Paolo Pucci

I will let Brian take that question.

Brian Schwartz

So, two things. I mean, we don’t really report data. It will be hard for us. But I will say, it’s differently within the range of the reported number of EGFR mutations that have been reported in the setting. So from the Spanish group, as high as 16%, and from other groups, as low as 10%. So, well within that range. In terms of the stratification, because of the number of logistical issues, we didn’t actually stratify upfront, but will be taking that account in terms of the analysis and hopefully with the study of 170 patients that randomization will take care of the mutational patients. So in terms of EGFR mutations, that is pretty much our current position. We are looking at other biological endpoints as well, which will be able to inform us in terms of MiT and other downstream market as well.

Howard Liang – Leerink Swann

Is there independent review?

Brian Schwartz

In terms of the independent review, our primary endpoint, the way the trial was written was to be investigator assessment, but there is independent review as well that will be conducted in parallel and will be available at that time that we will disclose the data.

Howard Liang – Leerink Swann

Okay. And a question on the Phase II data, the single agent Phase II data in HCC, would that be conducted in Asia or mostly western patients?

Brian Schwartz

The HCC program is three studies. The first one, which was conducted in US and Europe, which is basically psoriatic patients, primarily set up for safety as per the hepatology guidelines. That is primarily due to safety, and let us open up the randomized trial, which is a two-to-one randomization in second-line patients to receive 197 or placebo, and that trial will also be running new in North America and Western Europe.

Paolo Pucci

We might get the occasional patient of Asian heritage in these geographies, but the study is not open properly in Asia. As you know, Howard, the Asian development program is in the hands of Kyowa Hakko Kirin. Obviously, HCC is an important -- is a very important tumor type from a business point of view and from the epidemiology in Asia. And I think whatever we see in this trial will inform Kyowa Hakko Kirin’s judgment as well on how to proceed and if to proceed.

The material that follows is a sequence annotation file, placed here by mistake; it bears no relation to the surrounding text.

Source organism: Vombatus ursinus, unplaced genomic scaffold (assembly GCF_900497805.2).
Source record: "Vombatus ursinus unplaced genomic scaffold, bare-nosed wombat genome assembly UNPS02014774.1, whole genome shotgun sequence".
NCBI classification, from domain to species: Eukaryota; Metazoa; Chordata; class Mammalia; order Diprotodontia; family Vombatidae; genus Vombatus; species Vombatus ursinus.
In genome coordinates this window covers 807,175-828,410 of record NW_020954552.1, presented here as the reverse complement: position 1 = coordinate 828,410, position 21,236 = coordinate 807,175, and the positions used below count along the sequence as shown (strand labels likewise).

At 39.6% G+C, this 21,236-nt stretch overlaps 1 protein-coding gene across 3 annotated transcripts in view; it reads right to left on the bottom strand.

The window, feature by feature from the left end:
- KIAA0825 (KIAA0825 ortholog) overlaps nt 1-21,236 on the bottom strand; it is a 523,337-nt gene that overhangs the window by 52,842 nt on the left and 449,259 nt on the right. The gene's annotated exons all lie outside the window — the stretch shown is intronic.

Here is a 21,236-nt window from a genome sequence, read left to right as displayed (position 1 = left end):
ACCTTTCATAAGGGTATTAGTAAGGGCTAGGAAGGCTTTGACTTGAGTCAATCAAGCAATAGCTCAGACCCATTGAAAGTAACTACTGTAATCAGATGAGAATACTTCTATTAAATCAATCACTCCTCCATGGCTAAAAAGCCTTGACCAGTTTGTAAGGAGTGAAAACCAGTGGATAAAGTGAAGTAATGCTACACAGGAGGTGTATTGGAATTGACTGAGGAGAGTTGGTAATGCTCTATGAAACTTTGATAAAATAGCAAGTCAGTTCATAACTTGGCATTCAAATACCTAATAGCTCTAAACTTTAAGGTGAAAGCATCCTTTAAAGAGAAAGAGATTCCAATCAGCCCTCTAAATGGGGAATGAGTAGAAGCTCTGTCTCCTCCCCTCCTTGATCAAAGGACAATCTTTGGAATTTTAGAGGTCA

Howard Liang – Leerink Swann

Second is -- one last question regarding FGF receptor inhibitor. Is that part of the Daiichi AKIP program?

Paolo Pucci

No, it is not. It is the one program that we were able to pursue independently.

Howard Liang – Leerink Swann

Great. Thanks very much.

Bill Boni

You’re welcome.

Paolo Pucci

I think what Howard’s question underscores is the quality of the study that we are conducting for non-small cell lung. I think we are going to be, of all the companies that are developing c-Met inhibitors, the one that might sit in the -- that might have sometimes in the first part of next year the more pristine and thorough and rich data pool of all the c-Met’s that are in development. And hence we will have to think very carefully about where the data gets presented, because it might have a very significant scientific interest, unless there is somebody on the floor knows of many more Phase II double-blind randomized trials that (inaudible) such rich data which are currently running with any c-Met. I don’t know any.

Operator

(Operator instructions) Your next question comes from the line of George Zavoico with Westport Capital Markets. Please proceed.

George Zavoico – Westport Capital Markets

Hi, Paolo. Hello, everyone.

Paolo Pucci

Very well, thank you.

George Zavoico – Westport Capital Markets